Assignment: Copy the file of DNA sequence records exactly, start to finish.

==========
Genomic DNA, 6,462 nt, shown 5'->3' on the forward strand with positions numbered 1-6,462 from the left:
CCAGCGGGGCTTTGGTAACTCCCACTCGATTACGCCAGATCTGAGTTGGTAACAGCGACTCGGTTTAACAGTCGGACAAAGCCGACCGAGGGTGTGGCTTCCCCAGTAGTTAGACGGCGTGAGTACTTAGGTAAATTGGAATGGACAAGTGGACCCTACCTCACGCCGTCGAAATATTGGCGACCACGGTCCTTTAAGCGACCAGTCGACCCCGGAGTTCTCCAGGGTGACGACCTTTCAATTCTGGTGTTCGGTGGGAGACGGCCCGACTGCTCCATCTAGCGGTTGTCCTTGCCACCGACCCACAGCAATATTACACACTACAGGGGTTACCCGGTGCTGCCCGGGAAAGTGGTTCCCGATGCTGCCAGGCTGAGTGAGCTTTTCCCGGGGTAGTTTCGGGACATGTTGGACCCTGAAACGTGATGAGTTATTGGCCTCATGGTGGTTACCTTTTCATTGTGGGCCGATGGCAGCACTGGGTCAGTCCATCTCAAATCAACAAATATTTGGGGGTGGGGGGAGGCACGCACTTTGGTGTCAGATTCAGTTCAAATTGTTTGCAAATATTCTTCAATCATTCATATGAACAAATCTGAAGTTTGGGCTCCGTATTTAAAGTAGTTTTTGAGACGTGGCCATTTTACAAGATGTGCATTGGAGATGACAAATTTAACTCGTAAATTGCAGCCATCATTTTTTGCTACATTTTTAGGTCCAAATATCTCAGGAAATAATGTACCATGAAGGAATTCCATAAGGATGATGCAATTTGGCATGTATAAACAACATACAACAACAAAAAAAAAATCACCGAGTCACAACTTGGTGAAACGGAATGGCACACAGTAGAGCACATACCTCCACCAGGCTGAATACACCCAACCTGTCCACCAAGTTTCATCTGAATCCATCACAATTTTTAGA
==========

Genomic DNA, 6,462 nt, shown 5'->3' on the forward strand with positions numbered 1-6,462 from the left:
CCAGCGGGGCTTTGGTAACTCCCACTCGATTACGCCAGATCTGAGTTGGTAACAGCGACTCGGTTTAACAGTCGGACAAAGCCGACCGAGGGTGTGGCTTCCCCAGTAGTTAGACGGCGTGAGTACTTAGGTAAATTGGAATGGACAAGTGGACCCTACCTCACGCCGTCGAAATATTGGCGACCACGGTCCTTTAAGCGACCAGTCGACCCCGGAGTTCTCCAGGGTGACGACCTTTCAATTCTGGTGTTCGGTGGGAGACGGCCCGACTGCTCCATCTAGCGGTTGTCCTTGCCACCGACCCACAGCAATATTACACACTACAGGGGTTACCCGGTGCTGCCCGGGAAAGTGGTTCCCGATGCTGCCAGGCTGAGTGAGCTTTTCCCGGGGTAGTTTCGGGACATGTTGGACCCTGAAACGTGATGAGTTATTGGCCTCATGGTGGTTACCTTTTCATTGTGGGCCGATGGCAGCACTGGGTCAGTCCATCTCAAATCAACAAATATTTGGGGGTGGGGGGAGGCACGCACTTTGGTGTCAGATTCAGTTCAAATTGTTTGCAAATATTCTTCAATCATTCATATGAACAAATCTGAAGTTTGGGCTCCGTATTTAAAGTAGTTTTTGAGACGTGGCCATTTTACAAGATGTGCATTGGAGATGACAAATTTAACTCGTAAATTGCAGCCATCATTTTTTGCTACATTTTTAGGTCCAAATATCTCAGGAAATAATGTACCATGAAGGAATTCCATAAGGATGATGCAATTTGGCATGTATAAACAACATACAACAACAAAAAAAAAATCACCGAGTCACAACTTGGTGAAACGGAATGGCACACAGTAGAGCACATACCTCCACCAGGCTGAATACACCCAACCTGTCCACCAAGTTTCATCTGAATCCATCACAATTTTTAGA